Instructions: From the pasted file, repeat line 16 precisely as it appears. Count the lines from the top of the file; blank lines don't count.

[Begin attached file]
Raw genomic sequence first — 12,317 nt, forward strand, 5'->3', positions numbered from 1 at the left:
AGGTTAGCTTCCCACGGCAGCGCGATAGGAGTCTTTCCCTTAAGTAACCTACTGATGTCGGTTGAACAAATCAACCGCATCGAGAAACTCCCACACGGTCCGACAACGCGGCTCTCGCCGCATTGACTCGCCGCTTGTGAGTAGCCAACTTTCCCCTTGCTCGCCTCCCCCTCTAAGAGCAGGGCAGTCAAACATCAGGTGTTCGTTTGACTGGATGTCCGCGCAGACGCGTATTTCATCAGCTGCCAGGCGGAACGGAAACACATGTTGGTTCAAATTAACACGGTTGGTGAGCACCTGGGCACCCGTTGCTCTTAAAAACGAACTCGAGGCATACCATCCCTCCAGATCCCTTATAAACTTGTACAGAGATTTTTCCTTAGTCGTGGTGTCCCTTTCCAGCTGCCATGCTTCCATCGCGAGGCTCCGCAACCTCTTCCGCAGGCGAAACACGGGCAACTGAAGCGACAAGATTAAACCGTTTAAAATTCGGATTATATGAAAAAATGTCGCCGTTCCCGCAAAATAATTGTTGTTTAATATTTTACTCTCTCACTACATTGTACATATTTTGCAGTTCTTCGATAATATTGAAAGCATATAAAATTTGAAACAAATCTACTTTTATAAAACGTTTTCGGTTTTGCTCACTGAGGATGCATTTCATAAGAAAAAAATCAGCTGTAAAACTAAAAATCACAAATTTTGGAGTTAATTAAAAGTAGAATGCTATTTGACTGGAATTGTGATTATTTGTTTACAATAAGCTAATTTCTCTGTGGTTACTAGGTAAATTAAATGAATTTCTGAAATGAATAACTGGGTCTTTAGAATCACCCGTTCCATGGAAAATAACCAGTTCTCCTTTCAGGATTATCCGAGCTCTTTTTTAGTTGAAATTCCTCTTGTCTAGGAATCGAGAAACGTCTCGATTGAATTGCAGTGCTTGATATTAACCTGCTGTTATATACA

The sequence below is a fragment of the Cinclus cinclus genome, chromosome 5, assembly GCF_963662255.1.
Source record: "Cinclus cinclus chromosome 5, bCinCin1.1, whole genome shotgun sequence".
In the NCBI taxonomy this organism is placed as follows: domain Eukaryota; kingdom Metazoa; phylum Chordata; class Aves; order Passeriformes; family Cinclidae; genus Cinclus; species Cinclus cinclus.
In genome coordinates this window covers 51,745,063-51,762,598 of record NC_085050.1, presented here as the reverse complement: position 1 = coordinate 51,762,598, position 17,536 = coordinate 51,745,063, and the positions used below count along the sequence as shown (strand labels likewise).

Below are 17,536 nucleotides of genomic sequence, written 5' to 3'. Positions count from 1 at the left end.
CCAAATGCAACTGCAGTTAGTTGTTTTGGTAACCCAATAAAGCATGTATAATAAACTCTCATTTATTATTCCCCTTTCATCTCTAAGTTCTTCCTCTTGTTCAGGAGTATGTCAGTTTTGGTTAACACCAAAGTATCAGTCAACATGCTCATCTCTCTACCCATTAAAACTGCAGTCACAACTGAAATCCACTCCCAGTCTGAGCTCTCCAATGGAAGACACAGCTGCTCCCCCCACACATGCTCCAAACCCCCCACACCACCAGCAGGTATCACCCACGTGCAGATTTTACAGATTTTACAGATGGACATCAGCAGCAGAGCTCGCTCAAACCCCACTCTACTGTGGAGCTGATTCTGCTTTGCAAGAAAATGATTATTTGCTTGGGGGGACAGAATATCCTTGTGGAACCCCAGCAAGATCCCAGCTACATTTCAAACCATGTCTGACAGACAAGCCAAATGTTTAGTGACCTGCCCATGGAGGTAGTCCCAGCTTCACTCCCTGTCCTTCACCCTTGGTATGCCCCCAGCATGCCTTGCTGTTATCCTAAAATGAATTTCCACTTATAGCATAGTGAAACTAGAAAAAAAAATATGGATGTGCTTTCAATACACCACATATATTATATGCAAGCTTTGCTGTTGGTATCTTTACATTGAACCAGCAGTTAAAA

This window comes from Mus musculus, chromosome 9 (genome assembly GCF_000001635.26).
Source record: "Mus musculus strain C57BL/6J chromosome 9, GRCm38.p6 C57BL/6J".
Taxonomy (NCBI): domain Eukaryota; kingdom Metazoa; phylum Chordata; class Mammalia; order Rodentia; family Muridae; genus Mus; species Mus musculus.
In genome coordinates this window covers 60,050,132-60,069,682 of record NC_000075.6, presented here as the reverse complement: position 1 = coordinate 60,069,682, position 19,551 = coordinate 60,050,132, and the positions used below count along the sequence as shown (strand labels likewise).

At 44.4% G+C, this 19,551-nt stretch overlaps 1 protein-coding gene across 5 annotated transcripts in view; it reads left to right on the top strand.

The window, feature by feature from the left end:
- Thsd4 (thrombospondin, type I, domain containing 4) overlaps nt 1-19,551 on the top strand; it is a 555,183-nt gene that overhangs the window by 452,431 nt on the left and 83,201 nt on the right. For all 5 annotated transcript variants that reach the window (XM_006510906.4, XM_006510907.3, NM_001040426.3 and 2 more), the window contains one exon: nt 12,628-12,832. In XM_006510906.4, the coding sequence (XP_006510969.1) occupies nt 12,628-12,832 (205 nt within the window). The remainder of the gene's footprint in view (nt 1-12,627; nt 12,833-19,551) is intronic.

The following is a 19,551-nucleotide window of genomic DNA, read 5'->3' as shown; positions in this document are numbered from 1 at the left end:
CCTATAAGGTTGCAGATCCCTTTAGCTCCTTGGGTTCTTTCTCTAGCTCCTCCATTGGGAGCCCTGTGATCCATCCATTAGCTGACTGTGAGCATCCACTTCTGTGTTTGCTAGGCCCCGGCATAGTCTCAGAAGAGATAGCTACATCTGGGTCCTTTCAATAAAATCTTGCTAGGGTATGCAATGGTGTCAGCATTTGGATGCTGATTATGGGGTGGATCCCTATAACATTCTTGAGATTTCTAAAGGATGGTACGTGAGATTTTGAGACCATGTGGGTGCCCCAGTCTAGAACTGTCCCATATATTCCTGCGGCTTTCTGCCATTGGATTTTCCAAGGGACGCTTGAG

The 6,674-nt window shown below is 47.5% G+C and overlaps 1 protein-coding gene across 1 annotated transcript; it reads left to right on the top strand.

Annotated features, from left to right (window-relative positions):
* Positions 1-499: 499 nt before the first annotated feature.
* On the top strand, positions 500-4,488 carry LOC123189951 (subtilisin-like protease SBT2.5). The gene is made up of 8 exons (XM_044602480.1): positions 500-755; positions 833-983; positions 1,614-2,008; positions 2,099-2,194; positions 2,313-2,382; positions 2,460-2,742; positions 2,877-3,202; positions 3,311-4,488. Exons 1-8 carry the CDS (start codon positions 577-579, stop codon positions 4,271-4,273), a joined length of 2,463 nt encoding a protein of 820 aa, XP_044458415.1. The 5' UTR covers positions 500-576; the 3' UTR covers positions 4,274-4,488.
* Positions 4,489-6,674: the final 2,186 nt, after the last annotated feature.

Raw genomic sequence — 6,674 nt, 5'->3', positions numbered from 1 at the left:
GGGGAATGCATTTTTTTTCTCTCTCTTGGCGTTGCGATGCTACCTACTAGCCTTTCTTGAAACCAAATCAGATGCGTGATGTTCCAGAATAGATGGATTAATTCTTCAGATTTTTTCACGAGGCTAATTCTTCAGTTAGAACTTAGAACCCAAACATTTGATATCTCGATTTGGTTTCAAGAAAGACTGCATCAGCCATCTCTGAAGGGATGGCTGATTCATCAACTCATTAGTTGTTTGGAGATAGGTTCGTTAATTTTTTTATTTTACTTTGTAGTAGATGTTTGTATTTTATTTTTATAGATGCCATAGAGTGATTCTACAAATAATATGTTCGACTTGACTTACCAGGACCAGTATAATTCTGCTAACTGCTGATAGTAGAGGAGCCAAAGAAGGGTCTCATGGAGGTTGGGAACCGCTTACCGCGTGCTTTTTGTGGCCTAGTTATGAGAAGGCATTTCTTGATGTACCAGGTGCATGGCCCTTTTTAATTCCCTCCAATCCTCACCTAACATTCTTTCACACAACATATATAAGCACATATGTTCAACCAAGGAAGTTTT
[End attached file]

The following is a 19,551-nucleotide window of genomic DNA, read 5'->3' as shown; positions in this document are numbered from 1 at the left end: